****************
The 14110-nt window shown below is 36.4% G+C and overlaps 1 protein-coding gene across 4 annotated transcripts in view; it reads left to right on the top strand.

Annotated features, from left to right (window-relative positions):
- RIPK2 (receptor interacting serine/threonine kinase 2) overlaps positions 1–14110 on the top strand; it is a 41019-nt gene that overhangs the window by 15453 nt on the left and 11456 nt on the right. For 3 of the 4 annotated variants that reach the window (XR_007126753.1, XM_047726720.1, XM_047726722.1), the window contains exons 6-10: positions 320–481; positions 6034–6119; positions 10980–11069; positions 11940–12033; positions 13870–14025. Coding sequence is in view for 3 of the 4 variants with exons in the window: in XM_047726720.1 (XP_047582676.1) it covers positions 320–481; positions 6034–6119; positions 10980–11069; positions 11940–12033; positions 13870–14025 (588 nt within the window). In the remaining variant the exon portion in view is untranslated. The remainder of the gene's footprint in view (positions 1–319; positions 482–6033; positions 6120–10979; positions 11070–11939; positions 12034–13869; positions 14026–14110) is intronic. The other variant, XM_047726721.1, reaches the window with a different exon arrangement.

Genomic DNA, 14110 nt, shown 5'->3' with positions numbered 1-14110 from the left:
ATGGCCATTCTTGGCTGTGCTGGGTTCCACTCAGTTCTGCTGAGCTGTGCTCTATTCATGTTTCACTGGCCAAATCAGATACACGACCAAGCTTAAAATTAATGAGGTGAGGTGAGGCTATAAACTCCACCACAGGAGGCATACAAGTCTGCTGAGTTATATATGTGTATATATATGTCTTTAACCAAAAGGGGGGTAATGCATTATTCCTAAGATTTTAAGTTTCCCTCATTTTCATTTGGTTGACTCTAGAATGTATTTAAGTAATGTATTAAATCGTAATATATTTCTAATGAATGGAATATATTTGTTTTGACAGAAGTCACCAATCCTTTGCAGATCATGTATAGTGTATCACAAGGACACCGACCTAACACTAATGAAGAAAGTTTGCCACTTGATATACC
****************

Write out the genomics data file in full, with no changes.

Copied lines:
The 14110-nt window shown below is 36.4% G+C and overlaps 1 protein-coding gene across 4 annotated transcripts in view; it reads left to right on the top strand.

Annotated features, from left to right (window-relative positions):
- RIPK2 (receptor interacting serine/threonine kinase 2) overlaps positions 1–14110 on the top strand; it is a 41019-nt gene that overhangs the window by 15453 nt on the left and 11456 nt on the right. For 3 of the 4 annotated variants that reach the window (XR_007126753.1, XM_047726720.1, XM_047726722.1), the window contains exons 6-10: positions 320–481; positions 6034–6119; positions 10980–11069; positions 11940–12033; positions 13870–14025. Coding sequence is in view for 3 of the 4 variants with exons in the window: in XM_047726720.1 (XP_047582676.1) it covers positions 320–481; positions 6034–6119; positions 10980–11069; positions 11940–12033; positions 13870–14025 (588 nt within the window). In the remaining variant the exon portion in view is untranslated. The remainder of the gene's footprint in view (positions 1–319; positions 482–6033; positions 6120–10979; positions 11070–11939; positions 12034–13869; positions 14026–14110) is intronic. The other variant, XM_047726721.1, reaches the window with a different exon arrangement.

Genomic DNA, 14110 nt, shown 5'->3' with positions numbered 1-14110 from the left:
ATGGCCATTCTTGGCTGTGCTGGGTTCCACTCAGTTCTGCTGAGCTGTGCTCTATTCATGTTTCACTGGCCAAATCAGATACACGACCAAGCTTAAAATTAATGAGGTGAGGTGAGGCTATAAACTCCACCACAGGAGGCATACAAGTCTGCTGAGTTATATATGTGTATATATATGTCTTTAACCAAAAGGGGGGTAATGCATTATTCCTAAGATTTTAAGTTTCCCTCATTTTCATTTGGTTGACTCTAGAATGTATTTAAGTAATGTATTAAATCGTAATATATTTCTAATGAATGGAATATATTTGTTTTGACAGAAGTCACCAATCCTTTGCAGATCATGTATAGTGTATCACAAGGACACCGACCTAACACTAATGAAGAAAGTTTGCCACTTGATATACC